Cabbage has been in cultivation for 3,000 years or so, but the cabbage as we know it today is a comparatively recent development, probably dating from the Middle Ages. Cabbage can be found growing in the wild throughout Europe, from Britain to Spain, but the wild form is more akin to broccoli than the hearted varieties with which we are now familiar.
Cabbages come in various forms, mainly depending on the time of year they are harvested – spring, summer, autumn and winter varieties (self-evidently named). These are all hearting cabbages, although spring cabbage is also available as “greens,” which are loose heads of green leaves unlike the typical tight heads of blanched leaves. There are also a few other winter varieties, which are sometimes considered separately, such as the savoys (with their distinctive, crinkly leaves,) hybrids between the savoy and winter cabbages and ‘January King.’ The most distinctive of this group of cabbages is the red cabbage.
Some people have been put off cabbage by having to eat overcooked leaves, but it has remained a staple winter vegetable in country areas, and nowadays it is enjoying a revival in popularity as people and chefs increasingly appreciate its culinary potential.
Like broccoli, cauliflower, collards and kale, cabbage is a cruciferous vegetable. Eating different types of cabbage — green cabbage, red cabbage, Savoy cabbage or bok choy — boosts your intake of vitamin C and other important nutrients. If you don’t enjoy raw cabbage, you can serve it steamed, boiled or stir-fried.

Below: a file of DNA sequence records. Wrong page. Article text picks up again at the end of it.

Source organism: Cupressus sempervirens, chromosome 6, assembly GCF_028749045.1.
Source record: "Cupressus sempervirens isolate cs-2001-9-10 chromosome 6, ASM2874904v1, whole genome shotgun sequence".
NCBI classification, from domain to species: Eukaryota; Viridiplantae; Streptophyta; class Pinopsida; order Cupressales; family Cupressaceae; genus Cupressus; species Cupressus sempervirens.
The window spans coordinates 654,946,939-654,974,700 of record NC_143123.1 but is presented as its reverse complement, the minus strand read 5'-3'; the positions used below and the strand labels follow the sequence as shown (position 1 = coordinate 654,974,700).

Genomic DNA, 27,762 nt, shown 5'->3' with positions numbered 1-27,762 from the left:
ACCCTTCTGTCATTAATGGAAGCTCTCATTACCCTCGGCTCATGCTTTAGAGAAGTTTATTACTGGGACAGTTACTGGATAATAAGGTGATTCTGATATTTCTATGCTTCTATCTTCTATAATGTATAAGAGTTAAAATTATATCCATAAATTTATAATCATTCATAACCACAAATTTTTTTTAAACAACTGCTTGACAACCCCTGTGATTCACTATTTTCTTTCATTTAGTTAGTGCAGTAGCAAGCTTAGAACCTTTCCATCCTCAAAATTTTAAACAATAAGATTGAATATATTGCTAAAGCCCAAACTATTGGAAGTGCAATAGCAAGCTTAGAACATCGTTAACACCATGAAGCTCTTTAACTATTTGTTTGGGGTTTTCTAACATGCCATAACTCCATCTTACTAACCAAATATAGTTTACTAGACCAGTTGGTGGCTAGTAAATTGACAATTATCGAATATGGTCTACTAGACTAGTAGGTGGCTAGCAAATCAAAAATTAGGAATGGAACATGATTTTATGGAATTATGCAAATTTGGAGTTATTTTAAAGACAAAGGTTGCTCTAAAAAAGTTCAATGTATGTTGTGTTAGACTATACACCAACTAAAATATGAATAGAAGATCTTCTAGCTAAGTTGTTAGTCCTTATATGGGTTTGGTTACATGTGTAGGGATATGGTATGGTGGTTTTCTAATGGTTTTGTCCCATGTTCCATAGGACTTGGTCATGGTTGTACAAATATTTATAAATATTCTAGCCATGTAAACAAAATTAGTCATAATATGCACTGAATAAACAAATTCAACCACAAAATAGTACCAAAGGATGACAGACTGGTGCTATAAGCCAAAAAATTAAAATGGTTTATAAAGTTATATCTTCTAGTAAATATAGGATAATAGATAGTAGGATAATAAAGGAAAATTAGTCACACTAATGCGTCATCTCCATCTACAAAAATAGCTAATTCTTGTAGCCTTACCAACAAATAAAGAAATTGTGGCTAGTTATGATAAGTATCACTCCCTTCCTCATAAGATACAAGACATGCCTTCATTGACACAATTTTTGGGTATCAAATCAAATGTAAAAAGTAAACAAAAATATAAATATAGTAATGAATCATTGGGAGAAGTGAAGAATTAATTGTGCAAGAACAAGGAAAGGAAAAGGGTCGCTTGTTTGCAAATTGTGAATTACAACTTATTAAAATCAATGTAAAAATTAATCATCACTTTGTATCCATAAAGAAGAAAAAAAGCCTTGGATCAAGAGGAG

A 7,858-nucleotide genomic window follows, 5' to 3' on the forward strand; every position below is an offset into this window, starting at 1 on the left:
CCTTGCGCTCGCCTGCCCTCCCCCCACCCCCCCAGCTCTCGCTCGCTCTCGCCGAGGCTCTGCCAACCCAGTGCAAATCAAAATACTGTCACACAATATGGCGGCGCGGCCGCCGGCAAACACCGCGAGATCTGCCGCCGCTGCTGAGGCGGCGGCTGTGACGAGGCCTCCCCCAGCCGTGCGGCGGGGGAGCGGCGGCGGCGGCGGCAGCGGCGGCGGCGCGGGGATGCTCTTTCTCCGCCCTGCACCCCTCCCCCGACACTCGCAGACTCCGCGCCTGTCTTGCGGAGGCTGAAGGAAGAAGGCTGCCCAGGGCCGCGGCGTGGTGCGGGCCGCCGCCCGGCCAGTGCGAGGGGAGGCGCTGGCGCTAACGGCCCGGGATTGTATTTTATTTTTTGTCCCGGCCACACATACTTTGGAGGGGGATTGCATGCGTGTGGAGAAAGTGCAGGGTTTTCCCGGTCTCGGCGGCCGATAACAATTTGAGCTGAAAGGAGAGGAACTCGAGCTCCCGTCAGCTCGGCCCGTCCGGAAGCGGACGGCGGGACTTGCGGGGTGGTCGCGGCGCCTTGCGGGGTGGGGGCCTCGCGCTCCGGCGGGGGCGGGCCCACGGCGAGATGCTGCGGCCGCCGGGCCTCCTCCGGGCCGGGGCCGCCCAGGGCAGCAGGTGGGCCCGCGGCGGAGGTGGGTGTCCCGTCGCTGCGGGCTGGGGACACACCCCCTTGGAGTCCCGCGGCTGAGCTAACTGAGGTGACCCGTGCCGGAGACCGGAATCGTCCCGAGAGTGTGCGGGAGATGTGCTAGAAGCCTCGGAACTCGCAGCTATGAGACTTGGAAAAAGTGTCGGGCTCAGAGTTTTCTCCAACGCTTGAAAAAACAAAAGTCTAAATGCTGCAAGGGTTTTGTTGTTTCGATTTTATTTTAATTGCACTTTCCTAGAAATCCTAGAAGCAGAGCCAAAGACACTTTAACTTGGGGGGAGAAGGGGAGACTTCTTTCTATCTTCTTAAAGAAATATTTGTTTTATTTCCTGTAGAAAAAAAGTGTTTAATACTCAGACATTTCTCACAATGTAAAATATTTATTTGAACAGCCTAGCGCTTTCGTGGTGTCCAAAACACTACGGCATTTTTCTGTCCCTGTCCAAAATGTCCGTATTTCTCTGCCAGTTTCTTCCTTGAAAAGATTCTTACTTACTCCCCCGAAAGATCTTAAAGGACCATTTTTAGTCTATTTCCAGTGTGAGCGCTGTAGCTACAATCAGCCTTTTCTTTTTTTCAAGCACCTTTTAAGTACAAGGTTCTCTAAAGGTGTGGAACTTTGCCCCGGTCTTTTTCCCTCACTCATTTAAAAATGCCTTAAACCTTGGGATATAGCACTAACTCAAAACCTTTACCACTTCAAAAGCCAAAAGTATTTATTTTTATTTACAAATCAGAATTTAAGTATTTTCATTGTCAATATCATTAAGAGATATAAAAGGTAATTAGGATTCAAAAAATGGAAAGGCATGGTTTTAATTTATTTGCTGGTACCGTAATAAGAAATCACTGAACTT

If you’re watching your intake of calories, fat or cholesterol, cabbage is a great food choice. According to the Centers for Disease Control, a half-cup of raw cabbage has 10 calories, 0 grams of fat and 0 milligrams of cholesterol. The same amount of cooked cabbage has 15 calories and no fat or cholesterol.
Cabbage is also relatively low in both carbohydrates and protein. A half-cup serving of raw cabbage has 2 grams of carbohydrates, 1 gram of fiber and 0 grams of protein. That same serving size of cooked cabbage has 3 grams of carbohydrates, no fiber and 1 gram of protein. By adding ham, sausage or tofu, you can increase the protein content of a cabbage dish.
You can help cabbage retain its nutritional value by following a few simple guidelines. Buy whole heads of cabbage rather than shredded cabbage, as shredded cabbage may have lost its vitamin C. Store the cabbage in sealed plastic in the refrigerator. Don’t wash, cut or shred the cabbage until right before you’re ready to use it.